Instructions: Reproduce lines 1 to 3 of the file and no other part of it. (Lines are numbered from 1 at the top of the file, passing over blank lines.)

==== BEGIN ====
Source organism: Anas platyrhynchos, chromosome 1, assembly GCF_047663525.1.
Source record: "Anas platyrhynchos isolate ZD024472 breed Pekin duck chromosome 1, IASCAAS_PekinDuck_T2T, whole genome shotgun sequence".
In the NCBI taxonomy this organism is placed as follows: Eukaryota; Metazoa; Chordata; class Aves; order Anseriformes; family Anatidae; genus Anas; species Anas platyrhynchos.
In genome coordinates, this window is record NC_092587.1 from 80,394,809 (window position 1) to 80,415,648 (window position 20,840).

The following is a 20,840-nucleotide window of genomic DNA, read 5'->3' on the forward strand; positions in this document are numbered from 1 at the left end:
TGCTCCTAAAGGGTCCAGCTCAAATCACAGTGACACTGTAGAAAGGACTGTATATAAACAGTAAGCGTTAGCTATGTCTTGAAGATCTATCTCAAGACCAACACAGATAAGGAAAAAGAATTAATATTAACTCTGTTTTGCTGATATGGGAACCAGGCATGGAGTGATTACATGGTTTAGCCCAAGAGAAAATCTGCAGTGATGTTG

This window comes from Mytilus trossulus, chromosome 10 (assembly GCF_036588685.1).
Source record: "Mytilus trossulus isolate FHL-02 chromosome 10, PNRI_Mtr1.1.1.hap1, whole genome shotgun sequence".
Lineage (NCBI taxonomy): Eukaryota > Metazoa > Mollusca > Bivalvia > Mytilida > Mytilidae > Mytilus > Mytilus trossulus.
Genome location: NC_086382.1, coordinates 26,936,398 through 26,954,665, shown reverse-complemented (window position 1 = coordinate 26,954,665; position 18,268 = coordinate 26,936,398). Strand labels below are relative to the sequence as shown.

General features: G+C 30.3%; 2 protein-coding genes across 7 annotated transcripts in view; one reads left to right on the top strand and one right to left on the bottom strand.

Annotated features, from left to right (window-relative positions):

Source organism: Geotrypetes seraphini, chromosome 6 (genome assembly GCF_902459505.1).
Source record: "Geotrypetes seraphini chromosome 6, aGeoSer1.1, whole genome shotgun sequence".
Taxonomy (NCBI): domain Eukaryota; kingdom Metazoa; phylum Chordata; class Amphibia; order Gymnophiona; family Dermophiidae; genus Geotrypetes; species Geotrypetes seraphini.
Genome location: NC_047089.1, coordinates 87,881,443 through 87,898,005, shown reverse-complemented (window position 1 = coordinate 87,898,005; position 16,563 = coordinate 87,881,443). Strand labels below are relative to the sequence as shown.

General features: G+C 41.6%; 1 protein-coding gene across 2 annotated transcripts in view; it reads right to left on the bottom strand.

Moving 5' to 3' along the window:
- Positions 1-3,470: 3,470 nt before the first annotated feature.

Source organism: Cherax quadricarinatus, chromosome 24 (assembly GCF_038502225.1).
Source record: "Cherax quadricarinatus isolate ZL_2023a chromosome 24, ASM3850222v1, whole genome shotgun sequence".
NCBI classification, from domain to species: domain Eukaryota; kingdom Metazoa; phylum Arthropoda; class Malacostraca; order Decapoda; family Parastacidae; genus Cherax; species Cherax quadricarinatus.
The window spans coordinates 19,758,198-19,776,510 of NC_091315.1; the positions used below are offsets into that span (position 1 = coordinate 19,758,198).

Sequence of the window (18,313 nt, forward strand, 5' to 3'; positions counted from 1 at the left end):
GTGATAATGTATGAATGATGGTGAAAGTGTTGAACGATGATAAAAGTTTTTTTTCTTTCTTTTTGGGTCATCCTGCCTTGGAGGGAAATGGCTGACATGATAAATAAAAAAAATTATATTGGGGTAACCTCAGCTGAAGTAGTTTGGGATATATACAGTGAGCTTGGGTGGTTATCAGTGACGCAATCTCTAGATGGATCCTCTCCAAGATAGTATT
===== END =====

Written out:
Source organism: Anas platyrhynchos, chromosome 1, assembly GCF_047663525.1.
Source record: "Anas platyrhynchos isolate ZD024472 breed Pekin duck chromosome 1, IASCAAS_PekinDuck_T2T, whole genome shotgun sequence".
In the NCBI taxonomy this organism is placed as follows: Eukaryota; Metazoa; Chordata; class Aves; order Anseriformes; family Anatidae; genus Anas; species Anas platyrhynchos.